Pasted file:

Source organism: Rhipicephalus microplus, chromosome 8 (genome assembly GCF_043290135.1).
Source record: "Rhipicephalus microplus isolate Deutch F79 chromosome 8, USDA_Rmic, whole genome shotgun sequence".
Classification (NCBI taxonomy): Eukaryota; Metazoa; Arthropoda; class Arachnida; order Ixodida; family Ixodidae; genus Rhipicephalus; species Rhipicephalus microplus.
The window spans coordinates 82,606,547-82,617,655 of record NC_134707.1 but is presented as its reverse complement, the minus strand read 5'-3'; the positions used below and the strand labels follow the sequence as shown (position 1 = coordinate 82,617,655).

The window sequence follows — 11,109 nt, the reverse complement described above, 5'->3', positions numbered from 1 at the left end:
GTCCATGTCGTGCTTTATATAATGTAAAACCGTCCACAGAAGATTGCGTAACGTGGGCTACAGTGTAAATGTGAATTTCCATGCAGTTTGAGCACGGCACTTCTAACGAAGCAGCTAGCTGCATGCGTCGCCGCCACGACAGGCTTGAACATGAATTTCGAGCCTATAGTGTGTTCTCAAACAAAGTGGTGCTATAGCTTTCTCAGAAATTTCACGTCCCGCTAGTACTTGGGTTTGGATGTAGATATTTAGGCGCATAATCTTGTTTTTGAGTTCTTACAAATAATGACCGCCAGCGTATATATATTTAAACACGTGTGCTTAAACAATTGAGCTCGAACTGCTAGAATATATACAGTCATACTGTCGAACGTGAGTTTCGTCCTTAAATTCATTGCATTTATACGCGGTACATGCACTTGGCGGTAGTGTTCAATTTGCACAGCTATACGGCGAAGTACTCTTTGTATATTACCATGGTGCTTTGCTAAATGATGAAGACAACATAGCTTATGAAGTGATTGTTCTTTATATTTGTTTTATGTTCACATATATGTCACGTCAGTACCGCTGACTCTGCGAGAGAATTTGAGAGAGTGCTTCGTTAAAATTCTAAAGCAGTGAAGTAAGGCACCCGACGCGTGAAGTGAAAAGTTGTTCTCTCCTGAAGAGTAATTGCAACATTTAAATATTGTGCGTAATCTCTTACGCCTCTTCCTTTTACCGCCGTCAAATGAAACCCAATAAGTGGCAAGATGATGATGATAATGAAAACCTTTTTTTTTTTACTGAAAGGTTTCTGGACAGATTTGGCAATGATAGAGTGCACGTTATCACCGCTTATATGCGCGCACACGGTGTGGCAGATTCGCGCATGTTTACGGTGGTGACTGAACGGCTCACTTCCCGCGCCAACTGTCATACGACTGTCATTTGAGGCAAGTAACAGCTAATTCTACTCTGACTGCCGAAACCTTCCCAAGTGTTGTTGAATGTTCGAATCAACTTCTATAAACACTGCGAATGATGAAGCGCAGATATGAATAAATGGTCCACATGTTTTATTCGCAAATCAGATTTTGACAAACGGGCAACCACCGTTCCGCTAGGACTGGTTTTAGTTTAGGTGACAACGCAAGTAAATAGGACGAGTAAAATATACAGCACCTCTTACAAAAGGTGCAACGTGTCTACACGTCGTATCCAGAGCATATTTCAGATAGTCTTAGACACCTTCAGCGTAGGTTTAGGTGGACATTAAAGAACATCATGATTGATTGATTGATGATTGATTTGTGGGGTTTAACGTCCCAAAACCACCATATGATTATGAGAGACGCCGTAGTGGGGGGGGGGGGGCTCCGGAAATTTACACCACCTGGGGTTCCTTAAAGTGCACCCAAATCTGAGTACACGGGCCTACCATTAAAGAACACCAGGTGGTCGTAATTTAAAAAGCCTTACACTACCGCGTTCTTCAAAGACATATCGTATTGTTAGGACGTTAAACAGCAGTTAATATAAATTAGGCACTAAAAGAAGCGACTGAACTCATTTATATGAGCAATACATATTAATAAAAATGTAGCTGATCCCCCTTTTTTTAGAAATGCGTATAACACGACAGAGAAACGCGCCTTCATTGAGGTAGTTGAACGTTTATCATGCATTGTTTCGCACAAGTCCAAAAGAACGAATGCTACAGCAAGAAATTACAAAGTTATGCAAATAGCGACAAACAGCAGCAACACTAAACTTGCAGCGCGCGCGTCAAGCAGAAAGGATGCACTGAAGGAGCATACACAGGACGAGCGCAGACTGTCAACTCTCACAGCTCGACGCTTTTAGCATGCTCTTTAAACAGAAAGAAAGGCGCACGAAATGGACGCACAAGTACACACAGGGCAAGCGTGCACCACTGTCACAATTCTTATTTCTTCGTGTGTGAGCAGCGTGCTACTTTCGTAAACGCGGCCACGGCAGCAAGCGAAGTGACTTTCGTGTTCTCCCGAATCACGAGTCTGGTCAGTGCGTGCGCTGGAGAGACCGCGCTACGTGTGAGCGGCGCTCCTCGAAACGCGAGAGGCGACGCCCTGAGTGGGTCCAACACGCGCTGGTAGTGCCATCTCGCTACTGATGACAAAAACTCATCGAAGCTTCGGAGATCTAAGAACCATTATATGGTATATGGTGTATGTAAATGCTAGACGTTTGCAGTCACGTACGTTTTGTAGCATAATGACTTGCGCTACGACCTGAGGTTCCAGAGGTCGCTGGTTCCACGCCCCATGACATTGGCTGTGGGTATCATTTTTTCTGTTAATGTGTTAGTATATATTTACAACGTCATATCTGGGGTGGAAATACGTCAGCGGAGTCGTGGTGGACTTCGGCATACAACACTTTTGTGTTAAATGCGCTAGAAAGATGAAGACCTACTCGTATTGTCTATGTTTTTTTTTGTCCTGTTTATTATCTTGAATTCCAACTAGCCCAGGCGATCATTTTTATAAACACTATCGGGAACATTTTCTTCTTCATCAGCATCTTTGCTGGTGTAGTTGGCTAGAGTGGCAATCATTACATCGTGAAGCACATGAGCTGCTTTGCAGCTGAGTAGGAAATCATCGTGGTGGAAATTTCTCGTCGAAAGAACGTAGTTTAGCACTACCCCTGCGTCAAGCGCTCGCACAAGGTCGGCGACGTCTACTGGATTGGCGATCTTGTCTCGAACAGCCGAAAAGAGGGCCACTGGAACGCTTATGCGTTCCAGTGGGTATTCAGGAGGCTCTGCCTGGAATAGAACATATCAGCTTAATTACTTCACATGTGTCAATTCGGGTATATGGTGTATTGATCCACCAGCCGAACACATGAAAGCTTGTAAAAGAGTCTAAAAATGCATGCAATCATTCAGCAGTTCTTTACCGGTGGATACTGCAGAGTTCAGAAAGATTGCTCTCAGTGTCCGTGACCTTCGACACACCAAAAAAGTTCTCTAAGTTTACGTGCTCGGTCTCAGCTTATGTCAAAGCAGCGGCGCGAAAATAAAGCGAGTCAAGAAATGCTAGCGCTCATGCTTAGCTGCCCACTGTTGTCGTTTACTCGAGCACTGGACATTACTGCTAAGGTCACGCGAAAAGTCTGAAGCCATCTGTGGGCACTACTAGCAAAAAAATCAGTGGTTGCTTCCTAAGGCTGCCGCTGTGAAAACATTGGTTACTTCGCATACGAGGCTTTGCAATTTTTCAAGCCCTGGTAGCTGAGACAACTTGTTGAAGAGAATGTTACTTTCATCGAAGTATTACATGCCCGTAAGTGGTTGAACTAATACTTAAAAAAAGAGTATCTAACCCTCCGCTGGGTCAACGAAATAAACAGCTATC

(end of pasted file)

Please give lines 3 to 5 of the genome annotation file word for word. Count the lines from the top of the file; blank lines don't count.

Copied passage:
Classification (NCBI taxonomy): Eukaryota; Metazoa; Arthropoda; class Arachnida; order Ixodida; family Ixodidae; genus Rhipicephalus; species Rhipicephalus microplus.
The window spans coordinates 82,606,547-82,617,655 of record NC_134707.1 but is presented as its reverse complement, the minus strand read 5'-3'; the positions used below and the strand labels follow the sequence as shown (position 1 = coordinate 82,617,655).

The window sequence follows — 11,109 nt, the reverse complement described above, 5'->3', positions numbered from 1 at the left end: